curiosity-calamity-the-toddlers-struggle

There are so many different developmental stages that, even if you were to know and be able to identify them all, you would likely still struggle to keep up as your child slips seamlessly through them. Often, it seems like your child is riding along on a train of discovery following invisible tracks, sometimes speeding along too fast and others seemingly at a crawl. Today, we’ll go over the driving force behind toddler identity and crisis: Curiosity.

Dealing With Unlimited Curiosity

We’ve all seen the warning labels that read “Keep out of reach of children.” These things, by now, are accepted as necessary dangers to keep well out of sight, out of reach, and out of your child’s mind. The modern parent’s home is now almost entirely child proofed, and not just in the sense of padded corners. No, we have outlet covers, cabinet inhibitors, baby gates, and just about every other protective measure we can hope to have thought of in advance. All of these protective wards seek to ward off the danger that can follow a toddler’s curiosity.

Experiencing the World

At first, a toddler’s curiosity is limited to “see thing, taste thing,” which is easily alarming to any parent that has the faintest idea of how many germs can be lingering on, well, anything. This early stage tendency is just one way that toddlers know to encounter and learn about the world. After all, the most basic human needs include learning what can and can’t be eaten. Later on, your child will begin to experience the world in whole new ways, such as sticking things in power outlets because they’re curious what will happen or because they’ve seen you do so with a vacuum cleaner. All of these mark very different motives and thought processes that are limited to specific stages of brain growth, even if they are equally as terrifying to us parents.

Trying On Roles

Just as your child may play dress-up to imagine themselves as someone or something else, they can do the same things with toys or objects from a young age. It is not uncommon to find toys and things within arm’s reach buried in piles of laundry or stuffed between a bed and the wall. All of these are clear signs that your child is trying out the roles that they see in their world; this could be them emulating the trash collector storing garbage in a truck or attempting to play a game that you’re not even aware was happening. In either case, your toddler’s curiosity drives them to see what will happen immediately and later based upon their emulation or manipulation of their world. It is normal for your child to want to be everything they see in their world, often merging two or more concepts at once, all with the goal of explaining and defining who they are and what the world is to them.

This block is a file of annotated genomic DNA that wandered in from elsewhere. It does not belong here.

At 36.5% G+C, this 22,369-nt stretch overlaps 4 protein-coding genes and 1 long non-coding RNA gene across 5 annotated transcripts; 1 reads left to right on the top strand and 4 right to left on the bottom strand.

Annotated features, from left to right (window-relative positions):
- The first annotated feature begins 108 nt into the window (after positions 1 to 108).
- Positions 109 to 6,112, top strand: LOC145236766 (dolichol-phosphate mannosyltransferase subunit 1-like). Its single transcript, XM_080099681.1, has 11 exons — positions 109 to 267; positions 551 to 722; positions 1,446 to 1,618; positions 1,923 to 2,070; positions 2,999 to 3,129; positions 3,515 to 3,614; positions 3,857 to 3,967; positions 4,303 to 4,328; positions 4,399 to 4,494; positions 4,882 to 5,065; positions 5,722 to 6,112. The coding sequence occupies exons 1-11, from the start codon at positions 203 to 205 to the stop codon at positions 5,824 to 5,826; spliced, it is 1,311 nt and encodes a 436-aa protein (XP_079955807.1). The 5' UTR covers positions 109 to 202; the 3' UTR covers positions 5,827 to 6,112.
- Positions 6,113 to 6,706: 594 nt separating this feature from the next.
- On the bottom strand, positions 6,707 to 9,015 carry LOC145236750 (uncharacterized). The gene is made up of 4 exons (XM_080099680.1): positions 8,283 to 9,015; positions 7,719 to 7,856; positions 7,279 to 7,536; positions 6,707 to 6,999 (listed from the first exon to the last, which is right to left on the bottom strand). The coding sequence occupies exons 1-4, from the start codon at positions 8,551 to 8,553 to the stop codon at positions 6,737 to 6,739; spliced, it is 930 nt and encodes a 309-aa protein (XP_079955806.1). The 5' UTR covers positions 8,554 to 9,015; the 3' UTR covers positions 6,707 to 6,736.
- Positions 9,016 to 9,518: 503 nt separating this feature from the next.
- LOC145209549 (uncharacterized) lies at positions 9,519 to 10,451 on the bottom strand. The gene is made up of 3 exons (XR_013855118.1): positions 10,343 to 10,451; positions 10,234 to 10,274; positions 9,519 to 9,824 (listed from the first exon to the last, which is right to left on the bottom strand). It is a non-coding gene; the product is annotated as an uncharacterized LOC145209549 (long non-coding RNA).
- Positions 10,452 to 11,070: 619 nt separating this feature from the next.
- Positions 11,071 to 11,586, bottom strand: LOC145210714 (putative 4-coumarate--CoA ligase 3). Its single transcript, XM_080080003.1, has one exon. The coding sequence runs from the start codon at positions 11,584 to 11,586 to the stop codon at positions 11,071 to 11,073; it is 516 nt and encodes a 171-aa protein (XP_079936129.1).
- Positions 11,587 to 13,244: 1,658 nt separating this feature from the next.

Curbing Calamity

Of course, there are things as a parent that you can and can’t accept. For instance, at The Apple Hill Academy, we don’t immediately jump in if a child isn’t exploring dangerously, but attempt to patiently wait for their discovery to happen of its own accord whenever possible. Children will learn good and bad lessons based upon the way the explore their curiosities, all of which can help them form a sound foundation for learning in the future. In essence, exploring their world is a necessary step that all children must take; it is our job to make sure they do so in a safe, constructive way. By steering your child toward a new curiosity, you can remove a potentially harmful thing they may be fixated on without damaging their desire to see it through.

Invest in Them

At the Apple Hill Academy in Howell and Old Bridge, our caring staff is proud to be fully attuned to making your child’s experience at this delicate developmental age into a rewarding experience that sets them up for stable growth in the future. Our state-of-the-art early childhood education center is solely focused on seeing your child learn and grow in a safe environment.

[uxi_button link=”post_id-299″ new_window=”0″ tel=”0″ class=”button-block button-block-mobile button-32″ padding_x=”” padding_y=”” text=”Reach out to our professional childhood education staff for more information today!” text_size=”14″ text_size_mobile=”” text_font=”header-font” sub_text=”” sub_text_size=”12″ sub_text_size_mobile=”” sub_text_font=”header-font” icon=”” icon_size=”12″ icon_size_mobile=”” icon_align=””]

About the Author:

Leave A Comment